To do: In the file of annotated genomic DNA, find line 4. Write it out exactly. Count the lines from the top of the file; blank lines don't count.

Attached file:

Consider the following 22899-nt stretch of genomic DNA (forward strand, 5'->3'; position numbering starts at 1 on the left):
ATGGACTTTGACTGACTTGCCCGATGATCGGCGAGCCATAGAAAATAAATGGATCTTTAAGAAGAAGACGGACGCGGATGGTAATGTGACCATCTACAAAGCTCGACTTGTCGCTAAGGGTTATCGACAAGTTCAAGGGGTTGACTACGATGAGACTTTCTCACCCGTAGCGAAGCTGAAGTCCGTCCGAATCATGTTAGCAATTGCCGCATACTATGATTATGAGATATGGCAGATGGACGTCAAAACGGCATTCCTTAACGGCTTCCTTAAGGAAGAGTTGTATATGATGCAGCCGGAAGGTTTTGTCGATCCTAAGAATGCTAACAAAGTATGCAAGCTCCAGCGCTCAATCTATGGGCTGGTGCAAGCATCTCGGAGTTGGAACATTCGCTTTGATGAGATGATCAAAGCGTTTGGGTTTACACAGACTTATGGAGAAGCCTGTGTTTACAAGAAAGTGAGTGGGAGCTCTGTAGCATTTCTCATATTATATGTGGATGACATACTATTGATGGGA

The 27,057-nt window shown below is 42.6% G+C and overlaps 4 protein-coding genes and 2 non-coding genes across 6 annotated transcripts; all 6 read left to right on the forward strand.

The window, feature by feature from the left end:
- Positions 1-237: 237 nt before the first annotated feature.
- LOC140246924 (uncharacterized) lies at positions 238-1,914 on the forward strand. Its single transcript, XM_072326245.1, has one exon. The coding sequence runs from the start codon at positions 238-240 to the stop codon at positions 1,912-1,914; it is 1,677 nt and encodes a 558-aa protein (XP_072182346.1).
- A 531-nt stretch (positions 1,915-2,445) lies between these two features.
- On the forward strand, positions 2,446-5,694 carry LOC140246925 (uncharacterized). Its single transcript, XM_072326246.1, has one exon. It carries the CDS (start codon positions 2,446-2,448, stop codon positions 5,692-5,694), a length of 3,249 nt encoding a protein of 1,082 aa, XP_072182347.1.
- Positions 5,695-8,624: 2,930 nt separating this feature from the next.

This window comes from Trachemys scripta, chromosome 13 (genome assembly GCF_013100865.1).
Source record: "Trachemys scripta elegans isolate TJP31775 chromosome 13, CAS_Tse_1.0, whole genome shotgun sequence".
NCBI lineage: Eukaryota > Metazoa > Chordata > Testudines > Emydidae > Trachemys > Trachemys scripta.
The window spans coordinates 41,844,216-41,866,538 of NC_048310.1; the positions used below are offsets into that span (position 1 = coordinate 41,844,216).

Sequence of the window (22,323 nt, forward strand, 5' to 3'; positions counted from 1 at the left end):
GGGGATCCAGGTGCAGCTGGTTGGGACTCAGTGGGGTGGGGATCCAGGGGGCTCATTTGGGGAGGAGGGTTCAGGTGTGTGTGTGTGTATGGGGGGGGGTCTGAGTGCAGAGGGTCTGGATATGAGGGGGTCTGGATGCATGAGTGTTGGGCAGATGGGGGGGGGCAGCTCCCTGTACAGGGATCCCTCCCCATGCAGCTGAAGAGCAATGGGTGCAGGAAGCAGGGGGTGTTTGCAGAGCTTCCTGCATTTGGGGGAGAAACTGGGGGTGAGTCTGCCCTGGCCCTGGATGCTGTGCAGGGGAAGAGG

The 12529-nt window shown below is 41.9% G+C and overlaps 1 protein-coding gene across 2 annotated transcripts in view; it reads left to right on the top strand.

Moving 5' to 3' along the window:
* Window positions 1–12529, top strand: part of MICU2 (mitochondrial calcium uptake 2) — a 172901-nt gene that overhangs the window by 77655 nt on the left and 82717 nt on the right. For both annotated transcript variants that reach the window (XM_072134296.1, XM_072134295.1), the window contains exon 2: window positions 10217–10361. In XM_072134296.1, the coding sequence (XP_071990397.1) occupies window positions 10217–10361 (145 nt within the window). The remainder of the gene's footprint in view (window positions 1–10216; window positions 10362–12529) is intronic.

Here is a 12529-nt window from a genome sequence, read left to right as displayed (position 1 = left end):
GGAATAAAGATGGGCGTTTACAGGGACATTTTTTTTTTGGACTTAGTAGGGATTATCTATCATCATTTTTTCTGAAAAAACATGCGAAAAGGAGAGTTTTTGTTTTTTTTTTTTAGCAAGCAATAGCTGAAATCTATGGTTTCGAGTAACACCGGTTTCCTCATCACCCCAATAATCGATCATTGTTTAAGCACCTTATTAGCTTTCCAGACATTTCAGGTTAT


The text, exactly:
The window, feature by feature from the left end: